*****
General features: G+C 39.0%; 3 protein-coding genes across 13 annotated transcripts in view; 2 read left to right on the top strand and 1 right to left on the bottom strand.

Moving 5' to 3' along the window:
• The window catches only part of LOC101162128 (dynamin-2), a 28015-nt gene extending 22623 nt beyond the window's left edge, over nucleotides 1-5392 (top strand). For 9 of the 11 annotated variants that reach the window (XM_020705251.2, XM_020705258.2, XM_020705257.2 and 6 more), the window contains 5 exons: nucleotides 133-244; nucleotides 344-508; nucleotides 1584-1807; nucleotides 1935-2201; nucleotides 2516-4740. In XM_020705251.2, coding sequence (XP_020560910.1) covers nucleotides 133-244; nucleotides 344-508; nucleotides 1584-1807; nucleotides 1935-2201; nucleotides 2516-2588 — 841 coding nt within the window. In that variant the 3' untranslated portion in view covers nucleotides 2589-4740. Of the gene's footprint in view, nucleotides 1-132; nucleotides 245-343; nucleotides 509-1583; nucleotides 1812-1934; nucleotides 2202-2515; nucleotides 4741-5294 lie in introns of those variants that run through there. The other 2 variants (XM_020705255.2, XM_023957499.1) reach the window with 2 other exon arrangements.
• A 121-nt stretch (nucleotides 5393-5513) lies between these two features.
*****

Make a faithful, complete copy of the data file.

General features: G+C 39.0%; 3 protein-coding genes across 13 annotated transcripts in view; 2 read left to right on the top strand and 1 right to left on the bottom strand.

Moving 5' to 3' along the window:
• The window catches only part of LOC101162128 (dynamin-2), a 28015-nt gene extending 22623 nt beyond the window's left edge, over nucleotides 1-5392 (top strand). For 9 of the 11 annotated variants that reach the window (XM_020705251.2, XM_020705258.2, XM_020705257.2 and 6 more), the window contains 5 exons: nucleotides 133-244; nucleotides 344-508; nucleotides 1584-1807; nucleotides 1935-2201; nucleotides 2516-4740. In XM_020705251.2, coding sequence (XP_020560910.1) covers nucleotides 133-244; nucleotides 344-508; nucleotides 1584-1807; nucleotides 1935-2201; nucleotides 2516-2588 — 841 coding nt within the window. In that variant the 3' untranslated portion in view covers nucleotides 2589-4740. Of the gene's footprint in view, nucleotides 1-132; nucleotides 245-343; nucleotides 509-1583; nucleotides 1812-1934; nucleotides 2202-2515; nucleotides 4741-5294 lie in introns of those variants that run through there. The other 2 variants (XM_020705255.2, XM_023957499.1) reach the window with 2 other exon arrangements.
• A 121-nt stretch (nucleotides 5393-5513) lies between these two features.